A glass of wine? A “Krügerl” of beer? A sip of something that comes with an alarmingly ambiguous name and a pink umbrella?
Vienna has local vineyards and breweries, but also local laws and customs concerning the purchase and consumption of alcohol. Here some info¹…
Vienna’s restrictions on opening hours vary according to the different kinds of establishment that might serve drinks.
As a broad summary:
- Most eating establishments (restaurants, etc.) may open as early as 6am and stay open until as late as 2am
- Most drinking establishments (bars, etc.) may open from 10am and stay open as late as 4am
- Discos and clubs may stay open until 6am
These are the official rules in normal times, but actual opening hours obviously depend on how an establishment is classified and whether the owners want to make full use of the time slot available to them.
For example, restaurants and bars in the very centre seem to close earlier. I’ve come out of the State Opera House late at night and had trouble finding anywhere that will still serve a beer. Most bars and pubs, though, do stay open late.
Many bars, coffee houses, wine taverns etc. let you sit outside, particularly in the warmer months. It’s hard to beat the continental street cafe culture in the city’s central districts or the ambience of the village-like parts of the outer districts.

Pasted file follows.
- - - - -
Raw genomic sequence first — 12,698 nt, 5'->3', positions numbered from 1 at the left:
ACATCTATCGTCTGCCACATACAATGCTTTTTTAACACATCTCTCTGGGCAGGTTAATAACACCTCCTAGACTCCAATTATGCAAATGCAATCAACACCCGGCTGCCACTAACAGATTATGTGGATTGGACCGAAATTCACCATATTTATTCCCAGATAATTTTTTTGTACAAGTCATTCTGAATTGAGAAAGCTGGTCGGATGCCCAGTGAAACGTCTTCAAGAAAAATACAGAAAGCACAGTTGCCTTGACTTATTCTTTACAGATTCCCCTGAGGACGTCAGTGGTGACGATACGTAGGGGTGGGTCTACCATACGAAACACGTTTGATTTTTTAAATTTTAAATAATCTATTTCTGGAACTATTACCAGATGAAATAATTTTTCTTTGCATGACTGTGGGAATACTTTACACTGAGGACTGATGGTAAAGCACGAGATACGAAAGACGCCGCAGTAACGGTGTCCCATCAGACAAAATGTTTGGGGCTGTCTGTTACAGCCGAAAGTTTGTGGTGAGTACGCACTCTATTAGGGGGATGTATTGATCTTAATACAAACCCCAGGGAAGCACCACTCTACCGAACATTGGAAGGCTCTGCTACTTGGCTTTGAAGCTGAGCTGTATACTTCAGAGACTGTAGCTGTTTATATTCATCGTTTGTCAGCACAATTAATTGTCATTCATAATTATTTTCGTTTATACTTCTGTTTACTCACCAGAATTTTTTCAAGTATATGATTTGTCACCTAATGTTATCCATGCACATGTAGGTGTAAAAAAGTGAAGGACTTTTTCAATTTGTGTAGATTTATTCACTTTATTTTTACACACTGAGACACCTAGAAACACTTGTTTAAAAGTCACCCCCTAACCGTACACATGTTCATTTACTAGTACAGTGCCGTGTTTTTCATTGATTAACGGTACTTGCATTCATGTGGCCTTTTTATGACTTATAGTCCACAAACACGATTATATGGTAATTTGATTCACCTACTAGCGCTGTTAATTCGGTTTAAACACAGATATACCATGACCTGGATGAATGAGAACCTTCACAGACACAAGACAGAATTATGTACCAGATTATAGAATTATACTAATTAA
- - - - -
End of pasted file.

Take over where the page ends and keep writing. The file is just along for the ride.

However, the city has special rules governing when (and for how long) outdoor serving areas can open. This depends largely on the location.
Most establishments in town close their outdoor areas by 10pm, though you may find places allowed to keep serving outdoors for longer.
They designed these rules to help surrounding residents get a good night’s sleep. (So where there are no residential buildings nearby, the outdoor areas tend to stay open longer).
At what age can you drink in Vienna?
For a comprehensive and up-to-date summary from the authorities, see here (in German, so you’ll need Google Translate or similar).
You want the section marked Wien (which means Vienna in German) down the bottom of the page, since these drinking laws are regional and so may differ once you leave the city.
All of Austria’s provinces have apparently committed to eventually harmonising these laws.
Drinking in public
It is broadly legal to drink in public places. Bear in mind, though, that there are exceptions.
For example, it’s forbidden in stations and on public transport.
In my experience, despite the legality, drinking in public outside of bars, pubs, restaurants, picnic sites etc. is frowned upon in Vienna.
However, during partial lockdowns and bar closures, young people started to come together in parks and open spaces more often than before; some of that pattern of behavior might stick, particularly in warmer seasons. Time will tell.
Equally, it’s really not done to be drunk out in public. At least, you don’t see it nearly as often as you might in the UK, for example (or maybe I just frequent the wrong/right sort of places).
The consequences of public drunkenness can be expensive, too: there are heavy fines for drink-related anti-social behaviour.
¹Since laws and their interpretation can change, don’t take my word for any of the above: check locally or consult a lawyer…